Antidepressant Withdrawal: What to Know
More than one in 10 people in the United States take an antidepressant, according to the Cleveland Clinic website.
“Even before the emergence of Covid, 1 in 8 American adults was taking an antidepressant drug. According to one estimate, that number rose by 18.6 percent during 2020,” according to an article in The New York Times (NYT). “Zoloft is now the 12th most commonly prescribed medication in the United States.”
Yet, for some patients, antidepressants may not work as they had hoped. For some, they may have little to no symptom relief. For others, side effects can be uncomfortable or unmanageable. These issues may lead some to stop taking them – often against doctor’s orders.
Those who’ve taken an antidepressant (usually for more than four to six weeks) and suddenly stop may experience uncomfortable symptoms, known as antidepressant withdrawal.
“The drugs have helped millions of people ease depression and anxiety, and are widely regarded as milestones in psychiatric treatment. Many, perhaps most, people stop the medications without significant trouble,” according to the NYT. “But the rise in longtime use is also the result of an unanticipated and growing problem: Many who try to quit say they cannot because of withdrawal symptoms they were never warned about.”
Antidepressant withdrawal: What is it?
The term antidepressant withdrawal refers to symptoms a person may experience after abruptly stopping an antidepressant medication, either by going “cold turkey” and stopping completely, or by reducing the dosage amount of medication they take too quickly.
“Antidepressant withdrawal is possible if you abruptly stop taking an antidepressant, particularly if you’ve been taking it longer than four to six weeks. Symptoms of antidepressant withdrawal […] typically last for a few weeks. Certain antidepressants are more likely to cause withdrawal symptoms than others,” according to the Mayo Clinic website.
Symptoms of antidepressant withdrawal
Antidepressant withdrawal can include unpleasant symptoms that may feel intense.
“The phenomenon often referred to as ‘antidepressant withdrawal’ is actually medically known as antidepressant discontinuation syndrome (ADS). Approximately 20 percent of patients who have taken antidepressants daily for at least a month will experience ADS if they stop these meds too abruptly,” according to SELF.
The mnemonic FINISH was first published in 1998 in the Journal of Clinical Psychiatry and is used to identify the symptoms of antidepressant withdrawal:
- “Flu-like symptoms
- Sensory disturbances
- Hyperarousal (anxiety/agitation)”
Some people who experience antidepressant discontinuation symptoms say the negative effects interfere with their daily activities.
Victoria Tonline of Tacoma, Wash. told NYT that it took her nine months to stop taking Zoloft, by gradually reducing the size of her dosage. She “would hunch over the kitchen table, steady her hands and draw a bead of liquid from a vial with a small dropper. It was a delicate operation that had become a daily routine — extracting ever tinier doses of the antidepressant she had taken for three years, on and off, and was desperately trying to quit.”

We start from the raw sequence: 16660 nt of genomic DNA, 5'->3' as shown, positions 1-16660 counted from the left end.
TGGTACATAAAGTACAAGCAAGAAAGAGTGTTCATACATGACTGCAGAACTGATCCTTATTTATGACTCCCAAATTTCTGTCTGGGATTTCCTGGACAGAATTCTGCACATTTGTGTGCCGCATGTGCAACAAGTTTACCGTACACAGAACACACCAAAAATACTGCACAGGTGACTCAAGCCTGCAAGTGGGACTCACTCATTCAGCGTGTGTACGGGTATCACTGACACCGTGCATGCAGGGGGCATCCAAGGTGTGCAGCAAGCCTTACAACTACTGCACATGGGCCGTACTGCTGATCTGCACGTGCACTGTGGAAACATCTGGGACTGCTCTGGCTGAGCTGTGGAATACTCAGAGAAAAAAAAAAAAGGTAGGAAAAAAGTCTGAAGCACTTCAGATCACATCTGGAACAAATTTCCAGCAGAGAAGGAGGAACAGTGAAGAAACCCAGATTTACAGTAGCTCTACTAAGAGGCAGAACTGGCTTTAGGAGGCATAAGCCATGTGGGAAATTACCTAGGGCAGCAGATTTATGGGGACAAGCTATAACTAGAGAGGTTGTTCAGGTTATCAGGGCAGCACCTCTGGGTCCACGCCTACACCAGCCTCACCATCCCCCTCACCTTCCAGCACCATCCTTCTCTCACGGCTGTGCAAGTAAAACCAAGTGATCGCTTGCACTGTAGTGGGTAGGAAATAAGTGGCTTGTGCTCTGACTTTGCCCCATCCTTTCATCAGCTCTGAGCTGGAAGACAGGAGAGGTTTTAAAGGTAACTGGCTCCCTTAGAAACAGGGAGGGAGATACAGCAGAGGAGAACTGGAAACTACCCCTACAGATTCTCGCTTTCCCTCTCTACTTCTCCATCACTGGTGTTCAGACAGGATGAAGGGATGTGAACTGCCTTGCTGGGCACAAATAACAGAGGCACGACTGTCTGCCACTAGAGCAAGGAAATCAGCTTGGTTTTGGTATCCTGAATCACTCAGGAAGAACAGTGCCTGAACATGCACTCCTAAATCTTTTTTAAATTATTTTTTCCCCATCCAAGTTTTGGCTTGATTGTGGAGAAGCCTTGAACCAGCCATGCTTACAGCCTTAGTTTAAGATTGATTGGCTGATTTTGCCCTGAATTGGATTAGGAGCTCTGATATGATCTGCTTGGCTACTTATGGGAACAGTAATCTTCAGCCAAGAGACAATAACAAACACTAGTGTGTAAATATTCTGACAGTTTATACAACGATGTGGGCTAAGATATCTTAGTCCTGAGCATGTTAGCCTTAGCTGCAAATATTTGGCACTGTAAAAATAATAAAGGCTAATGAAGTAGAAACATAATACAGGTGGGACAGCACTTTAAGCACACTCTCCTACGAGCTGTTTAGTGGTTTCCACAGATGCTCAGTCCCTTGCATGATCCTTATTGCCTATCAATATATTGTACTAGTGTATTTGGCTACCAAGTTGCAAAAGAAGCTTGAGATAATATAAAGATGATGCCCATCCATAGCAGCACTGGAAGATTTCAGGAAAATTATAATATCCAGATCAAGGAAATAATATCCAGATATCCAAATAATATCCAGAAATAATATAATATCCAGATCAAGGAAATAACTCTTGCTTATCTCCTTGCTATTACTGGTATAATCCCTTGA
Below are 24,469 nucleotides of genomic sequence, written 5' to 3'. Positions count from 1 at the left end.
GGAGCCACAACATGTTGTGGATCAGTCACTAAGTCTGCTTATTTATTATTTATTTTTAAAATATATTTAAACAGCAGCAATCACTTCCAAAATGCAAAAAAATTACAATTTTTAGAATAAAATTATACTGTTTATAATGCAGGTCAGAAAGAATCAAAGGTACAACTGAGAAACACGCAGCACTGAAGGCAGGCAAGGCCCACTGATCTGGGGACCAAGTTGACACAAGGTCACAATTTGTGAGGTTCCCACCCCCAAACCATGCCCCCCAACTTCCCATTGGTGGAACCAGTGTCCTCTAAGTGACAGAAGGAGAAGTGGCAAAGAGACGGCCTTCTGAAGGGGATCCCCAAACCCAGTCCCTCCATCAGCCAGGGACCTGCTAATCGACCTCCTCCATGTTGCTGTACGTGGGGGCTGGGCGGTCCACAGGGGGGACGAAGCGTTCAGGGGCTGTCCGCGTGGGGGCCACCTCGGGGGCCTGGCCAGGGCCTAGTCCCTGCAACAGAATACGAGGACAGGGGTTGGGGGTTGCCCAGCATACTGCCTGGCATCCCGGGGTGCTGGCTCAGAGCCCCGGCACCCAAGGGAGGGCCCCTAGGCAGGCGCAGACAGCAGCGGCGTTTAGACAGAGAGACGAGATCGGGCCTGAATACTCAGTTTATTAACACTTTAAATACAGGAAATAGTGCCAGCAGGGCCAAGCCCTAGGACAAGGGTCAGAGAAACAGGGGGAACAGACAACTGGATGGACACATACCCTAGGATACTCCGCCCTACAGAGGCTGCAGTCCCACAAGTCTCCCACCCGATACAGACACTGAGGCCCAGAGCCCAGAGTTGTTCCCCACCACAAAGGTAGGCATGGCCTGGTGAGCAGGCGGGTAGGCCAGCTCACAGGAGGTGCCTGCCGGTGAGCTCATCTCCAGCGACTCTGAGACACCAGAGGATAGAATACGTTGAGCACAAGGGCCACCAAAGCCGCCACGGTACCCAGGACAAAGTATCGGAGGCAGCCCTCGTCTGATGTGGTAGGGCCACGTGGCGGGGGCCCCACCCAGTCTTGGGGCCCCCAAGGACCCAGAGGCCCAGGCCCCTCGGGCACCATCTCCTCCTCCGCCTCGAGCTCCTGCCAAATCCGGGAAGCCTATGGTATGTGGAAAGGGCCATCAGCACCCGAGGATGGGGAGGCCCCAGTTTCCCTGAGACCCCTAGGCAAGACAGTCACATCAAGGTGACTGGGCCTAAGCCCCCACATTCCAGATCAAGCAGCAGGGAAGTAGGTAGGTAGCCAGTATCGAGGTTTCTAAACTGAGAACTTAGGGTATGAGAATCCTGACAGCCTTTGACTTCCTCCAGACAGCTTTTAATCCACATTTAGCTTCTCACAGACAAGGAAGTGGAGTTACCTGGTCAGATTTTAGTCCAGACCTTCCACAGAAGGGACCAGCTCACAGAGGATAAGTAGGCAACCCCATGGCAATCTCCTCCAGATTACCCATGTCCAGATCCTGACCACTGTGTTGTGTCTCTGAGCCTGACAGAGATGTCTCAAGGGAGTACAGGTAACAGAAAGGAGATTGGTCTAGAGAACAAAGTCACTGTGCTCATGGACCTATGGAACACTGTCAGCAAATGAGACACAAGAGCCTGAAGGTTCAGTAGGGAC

“Basically that’s all I have been doing — dealing with the dizziness, the confusion, the fatigue, all the symptoms of withdrawal,” Toline told NYT. “I couldn’t finish my college degree. Only now am I feeling well enough to try to re-enter society and go back to work.”
If you suspect you are experiencing antidepressant withdrawal, talk to your healthcare provider about your symptoms.
Relapse depression or withdrawal?
Since antidepressant discontinuation symptoms may feel like depression symptoms, it can be hard to tell if a person who feels them after stopping medication is experiencing withdrawal or, in fact, the return of their depression. In some cases, a person’s doctor may recommend continuing to take antidepressant drugs for a period of time.
“Discontinuation symptoms can include anxiety and depression. Since these may be the reason you were prescribed antidepressants in the first place, their reappearance may suggest that you’re having a relapse and need ongoing treatment,” according to a blog post on the Harvard Health Publishing website.
While it can be hard to determine if you are experiencing withdrawal or depression relapse, here are some common characteristics of discontinuation symptoms:
- “…Emerge within days to weeks of stopping the medication or lowering the dose, whereas relapse symptoms develop later and more gradually.
- …Often include physical complaints that aren’t commonly found in depression, such as dizziness, flulike symptoms, and abnormal sensations.
- …Disappear quickly if you take a dose of the antidepressant, while drug treatment of depression itself takes weeks to work.
- …Resolve as the body readjusts, while recurrent depression continues and may get worse.”
Timeline of antidepressant withdrawal